Hostile bids for corporate control became notorious in the 1980s, when corporate raiders would seize a company only to sell it off piece by piece. More recently, Wall Street has seen the rise of the so-called strategic takeover. The aim of such buyouts is to maximize the return on stockholders’ investment not by tearing a company apart but by lopping off fat, shedding unprofitable products, revitalizing marketing programs or using other tactics that supposedly "entrenched" management may be unwilling to take.

At least, that’s the theory. In practice, the results are spotty. Supposedly savvy takeover artists have been known to leave companies in a financial shambles (Ronald Perelman and comic-book publisher Marvel, for instance, or Carl Icahn and TWA; both companies went bankrupt). Some tycoons, it seems, are better at engineering takeovers than running companies.

But not every company has a Perelman or an Icahn sitting on its board, ready to discipline managers if they fail to deliver results. Rich blockholders are scarce, so they must concentrate their efforts on companies where their monitoring and restructuring services are needed. Indeed, if rich investors were commonplace, hostile takeovers would be rare, as a recent paper by the Wharton School’s Gary Gorton and Matthias Kahl of the University of California’s Anderson Graduate School of Management explains.

In "Blockholder Identity, Equity Ownership Structures, and Hostile Takeovers," Gorton and Kahl show why it is the rich investor and not the institutional investor who initiates takeover attempts. (Gorton and Kahl’s definition of "rich investor" includes not only individuals with large blocks of shares but also families with extensive holdings and hedge funds, which are controlled by a limited number of rich investors.)

One reason rich investors lead hostile takeovers is the tremendous advantage they have in terms of freedom to act. Institutional investors are run by professional managers who act as agents for the many interests controlling their funds. This limits their options and makes it virtually impossible for them to act quickly.

Gorton and Kahl show that skilled takeover artists such as Icahn, Perelman, Michael Price, Charles Bludhorn or Victor Posner are effective at winning takeover bids not because they have unlimited wealth but precisely because their wealth is finite. They must concentrate their capital where the payoff is likely to be greatest–that is, on firms that are faltering. Such companies need the rich investor’s monitoring and restructuring capabilities. Well-performing firms don’t.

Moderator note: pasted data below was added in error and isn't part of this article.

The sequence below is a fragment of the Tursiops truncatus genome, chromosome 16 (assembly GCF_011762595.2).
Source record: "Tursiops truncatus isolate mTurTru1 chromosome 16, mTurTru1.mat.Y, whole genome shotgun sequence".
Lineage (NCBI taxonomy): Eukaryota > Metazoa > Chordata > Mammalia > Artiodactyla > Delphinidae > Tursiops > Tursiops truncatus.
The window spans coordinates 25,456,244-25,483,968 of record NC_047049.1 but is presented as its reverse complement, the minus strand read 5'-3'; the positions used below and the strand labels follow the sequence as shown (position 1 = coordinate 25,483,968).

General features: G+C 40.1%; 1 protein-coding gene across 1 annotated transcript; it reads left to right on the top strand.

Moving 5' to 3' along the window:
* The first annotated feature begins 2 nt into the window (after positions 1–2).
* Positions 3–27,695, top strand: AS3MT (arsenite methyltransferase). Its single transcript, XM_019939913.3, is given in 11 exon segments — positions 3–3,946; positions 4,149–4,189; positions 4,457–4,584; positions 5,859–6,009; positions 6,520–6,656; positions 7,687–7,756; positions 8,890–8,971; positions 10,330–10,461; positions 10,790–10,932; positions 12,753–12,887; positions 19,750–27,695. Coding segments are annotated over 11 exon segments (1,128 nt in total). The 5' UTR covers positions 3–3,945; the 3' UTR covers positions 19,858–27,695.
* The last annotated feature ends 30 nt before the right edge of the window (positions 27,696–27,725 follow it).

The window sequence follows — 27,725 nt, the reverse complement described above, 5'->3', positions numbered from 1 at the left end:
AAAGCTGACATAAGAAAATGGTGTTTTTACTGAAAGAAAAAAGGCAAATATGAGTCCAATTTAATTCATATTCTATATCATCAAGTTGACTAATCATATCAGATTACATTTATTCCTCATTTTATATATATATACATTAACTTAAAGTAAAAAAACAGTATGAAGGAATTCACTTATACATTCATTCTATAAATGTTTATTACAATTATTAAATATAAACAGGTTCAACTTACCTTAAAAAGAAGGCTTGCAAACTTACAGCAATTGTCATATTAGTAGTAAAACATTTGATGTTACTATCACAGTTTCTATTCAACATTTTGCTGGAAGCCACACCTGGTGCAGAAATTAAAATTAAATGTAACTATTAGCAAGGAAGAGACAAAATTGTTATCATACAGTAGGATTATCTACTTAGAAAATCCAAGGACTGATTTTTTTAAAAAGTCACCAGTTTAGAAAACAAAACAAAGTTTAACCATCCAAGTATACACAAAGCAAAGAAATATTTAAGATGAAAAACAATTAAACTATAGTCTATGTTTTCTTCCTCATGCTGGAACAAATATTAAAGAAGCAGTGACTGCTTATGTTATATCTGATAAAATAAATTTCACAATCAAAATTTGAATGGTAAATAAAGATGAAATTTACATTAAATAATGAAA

Rich investors’ penchant for information-gathering tells them why a company’s financial performance is faltering and what needs to be done to turn the company around. This gives them considerable bargaining power with institutional investors in winning their support for a takeover. It also enables them to outperform institutional investors in terms of return on investment (ROI).

Despite much talk in the U.S. about institutional activism, institutional investors never initiate takeovers. Their historical ROI compared to rich investors shows that they are not as adept at investigating the firms in which they invest. Moreover, if institutional investors engaged in takeovers, they would soon be competing among themselves, driving up prices for stock and draining much if not all of the potential profit to be gained from a takeover.

Institutional investors tend to buy into a company early, when the entrepreneur leading the company seeks to raise money for a potentially profitable project. If the company subsequently falters in its financial performance, the rich investor may spring into action. He will buy large blocks of shares in an attempt to take over the firm. Once in command, he will restructure the company for greater profitability, perhaps selling off assets, divesting a business line or otherwise changing business strategy. If the restructuring is successful, the resulting gain in the firm’s value overcomes the cost of buying up large blocks of stock..

The institutional investor plays an important supporting role in all this. Clearly, it would not make sense for an institutional investor intentionally to invest large blocks of shares in troubled firms. When companies in which they have large blocks of shares do get in trouble, however, institutional investors serve the important function of supporting the rich investor in doing whatever he feels is needed, including a hostile takeover, to improve financial results.

Certainly, rich investors may do no better than an incumbent management in improving a company’s performance. But their ability to discipline corporate management makes them efficient corporate monitors. Institutional investors serve an important monitoring function, too. Their ability to sell blocks of shares to rich investors means they can grease the skids for an entrenched corporate management unwilling to do what is needed to make a company more profitable.

Gorton and Kahn also point out that hostile takeovers are not common to all capitalist economies. This is largely because outside the U.S. and the U.K., rich blockholders are not scarce. For example, in Germany, 85% of the largest companies have a single shareholder owning more than 25% of the voting shares. In Germany, not coincidentally, acquisitions by companies dominated by large blockholders get higher-than-average ROI than do companies without such investors.

Rich investors the world over, it seems, have ways of getting the most bang from their limited capital.